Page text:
Dressing for that important interview can be as nerve-wracking as the interview itself, and providing the perfect first impression is crucial. More than the information contained within your résumé, the first meeting allows your prospective employer to see who you really are – or, rather, who you want to be seen as.
What to wear depends greatly on the job you’re going for, so this requires some careful planning. Generally, it’s considered both polite and appropriate to dress smartly whatever position you’re going for, but a business suit is not always necessary. However, if everyone around you is wearing a suit, jeans won’t help your confidence levels. Most company’s default dress code could be considered smart casual.
It helps to do a little homework to aid your decision. Check out the company’s LinkedIn profile (you ought to do that anyway as part of your prep), and look closely at any photos to see what employees are wearing. Your aim is to replicate this look, whilst remaining comfortable. If you cannot tell what the usual workplace dress code is from their social media, it’s a good idea – and shows initiative, to ring the HR department and ask.
Your interviewer will be looking for someone who has their act together, and any deficiency in this area could be noticeable in your outfit, so choose items that match and look good together. Remember that any accessories, such as your bag or umbrella, must compliment your outfit perfectly.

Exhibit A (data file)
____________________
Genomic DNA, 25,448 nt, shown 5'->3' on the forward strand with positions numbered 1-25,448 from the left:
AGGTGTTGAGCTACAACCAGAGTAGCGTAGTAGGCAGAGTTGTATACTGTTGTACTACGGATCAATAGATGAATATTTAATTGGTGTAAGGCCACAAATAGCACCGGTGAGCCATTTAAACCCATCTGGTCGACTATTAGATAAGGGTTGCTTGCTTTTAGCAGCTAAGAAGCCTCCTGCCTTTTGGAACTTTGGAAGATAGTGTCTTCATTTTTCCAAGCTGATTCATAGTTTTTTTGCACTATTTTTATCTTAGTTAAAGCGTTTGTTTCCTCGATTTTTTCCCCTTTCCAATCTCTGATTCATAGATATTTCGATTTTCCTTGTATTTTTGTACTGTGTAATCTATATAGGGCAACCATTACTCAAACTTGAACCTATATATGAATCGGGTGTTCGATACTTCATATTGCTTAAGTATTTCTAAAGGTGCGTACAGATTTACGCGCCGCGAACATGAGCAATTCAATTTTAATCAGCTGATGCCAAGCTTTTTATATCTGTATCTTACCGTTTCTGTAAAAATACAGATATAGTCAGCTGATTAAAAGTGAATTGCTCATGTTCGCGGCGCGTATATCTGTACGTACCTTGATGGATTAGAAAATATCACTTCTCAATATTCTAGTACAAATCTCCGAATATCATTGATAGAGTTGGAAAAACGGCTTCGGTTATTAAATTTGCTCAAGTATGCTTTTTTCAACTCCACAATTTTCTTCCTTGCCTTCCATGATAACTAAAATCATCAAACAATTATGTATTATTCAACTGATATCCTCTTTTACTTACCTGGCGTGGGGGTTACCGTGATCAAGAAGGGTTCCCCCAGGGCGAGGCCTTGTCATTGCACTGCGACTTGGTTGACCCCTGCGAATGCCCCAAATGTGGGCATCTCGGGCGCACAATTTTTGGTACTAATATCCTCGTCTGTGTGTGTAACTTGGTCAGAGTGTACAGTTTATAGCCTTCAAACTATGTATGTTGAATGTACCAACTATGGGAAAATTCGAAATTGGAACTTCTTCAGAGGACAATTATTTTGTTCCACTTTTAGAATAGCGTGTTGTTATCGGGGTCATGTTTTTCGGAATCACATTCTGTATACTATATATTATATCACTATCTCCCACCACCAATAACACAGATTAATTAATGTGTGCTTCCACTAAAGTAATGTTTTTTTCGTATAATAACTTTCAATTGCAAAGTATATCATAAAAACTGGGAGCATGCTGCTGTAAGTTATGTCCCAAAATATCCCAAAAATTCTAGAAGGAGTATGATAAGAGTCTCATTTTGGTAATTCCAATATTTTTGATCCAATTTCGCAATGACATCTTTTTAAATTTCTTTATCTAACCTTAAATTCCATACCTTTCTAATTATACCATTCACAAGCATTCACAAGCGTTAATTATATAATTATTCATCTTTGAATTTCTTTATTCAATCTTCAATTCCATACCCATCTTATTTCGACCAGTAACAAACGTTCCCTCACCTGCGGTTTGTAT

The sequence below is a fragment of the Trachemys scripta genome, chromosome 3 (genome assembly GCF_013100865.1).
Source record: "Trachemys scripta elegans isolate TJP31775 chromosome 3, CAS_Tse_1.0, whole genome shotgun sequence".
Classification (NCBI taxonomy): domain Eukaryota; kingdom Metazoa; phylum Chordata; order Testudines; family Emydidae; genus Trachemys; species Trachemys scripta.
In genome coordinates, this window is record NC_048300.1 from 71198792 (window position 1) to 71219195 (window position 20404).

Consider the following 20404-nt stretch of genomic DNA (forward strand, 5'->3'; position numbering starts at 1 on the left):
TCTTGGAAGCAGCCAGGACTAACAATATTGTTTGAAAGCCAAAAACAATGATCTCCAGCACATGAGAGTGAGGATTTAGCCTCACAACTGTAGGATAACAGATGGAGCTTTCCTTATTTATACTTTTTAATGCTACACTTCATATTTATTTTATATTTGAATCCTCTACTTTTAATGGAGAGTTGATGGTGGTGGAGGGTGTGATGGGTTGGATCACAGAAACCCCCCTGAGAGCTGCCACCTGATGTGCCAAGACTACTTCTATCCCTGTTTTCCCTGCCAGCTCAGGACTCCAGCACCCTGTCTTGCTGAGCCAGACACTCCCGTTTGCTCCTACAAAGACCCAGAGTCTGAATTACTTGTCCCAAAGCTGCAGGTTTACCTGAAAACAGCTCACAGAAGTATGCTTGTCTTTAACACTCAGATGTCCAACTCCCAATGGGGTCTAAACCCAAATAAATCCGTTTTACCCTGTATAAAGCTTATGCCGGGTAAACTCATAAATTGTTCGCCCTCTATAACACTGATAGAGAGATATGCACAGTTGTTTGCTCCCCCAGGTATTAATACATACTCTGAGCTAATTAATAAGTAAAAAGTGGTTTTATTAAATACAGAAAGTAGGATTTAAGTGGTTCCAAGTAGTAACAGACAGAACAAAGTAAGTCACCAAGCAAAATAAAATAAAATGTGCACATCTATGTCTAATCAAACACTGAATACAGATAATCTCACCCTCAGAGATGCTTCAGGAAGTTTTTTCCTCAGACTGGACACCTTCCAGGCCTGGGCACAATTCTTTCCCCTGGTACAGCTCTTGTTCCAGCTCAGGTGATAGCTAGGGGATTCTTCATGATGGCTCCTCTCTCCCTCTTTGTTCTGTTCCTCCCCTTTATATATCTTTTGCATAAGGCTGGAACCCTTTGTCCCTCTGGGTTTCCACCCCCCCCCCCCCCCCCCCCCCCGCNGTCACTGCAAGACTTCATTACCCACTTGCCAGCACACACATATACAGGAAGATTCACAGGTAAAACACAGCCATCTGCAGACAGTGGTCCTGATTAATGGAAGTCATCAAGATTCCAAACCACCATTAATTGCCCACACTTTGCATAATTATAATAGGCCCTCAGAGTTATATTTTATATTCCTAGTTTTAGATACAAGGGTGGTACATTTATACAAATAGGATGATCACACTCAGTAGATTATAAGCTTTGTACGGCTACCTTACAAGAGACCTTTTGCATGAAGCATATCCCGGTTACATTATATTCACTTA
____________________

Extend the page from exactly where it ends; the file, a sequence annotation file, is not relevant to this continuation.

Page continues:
If the interview is for a business-related role or management position, it’s a good idea to aim for a smart suit – a well-tailored blouse, formal dark-colored skirt, or great-fitting pants, a stylish jacket and beautiful, but comfortable, shoes. However, for a more casual, but still smart, look, you could change a pale blouse for something colored, or a looser fitting silk top. Both of these looks say professional, but with a touch of sass!
If you’re going for a more creative role, knowing what to wear can be harder. Most employers are looking for confidence and character, other than your actual skills, of course, and these can be expressed in your chosen outfit. Smart, well made bootcut jeans, for example, can look gorgeously stylish, maybe with a pretty blouse and a stunning long cardigan. Accessorize with a small, unobtrusive necklace, nice watch and tiny ear studs. For a design role, such as writer, or magazine editor, this could work really well.
Never be afraid to stand out from the crowd with your choice of outfit, but, remember, the role dictates how much standing out you should choose to do.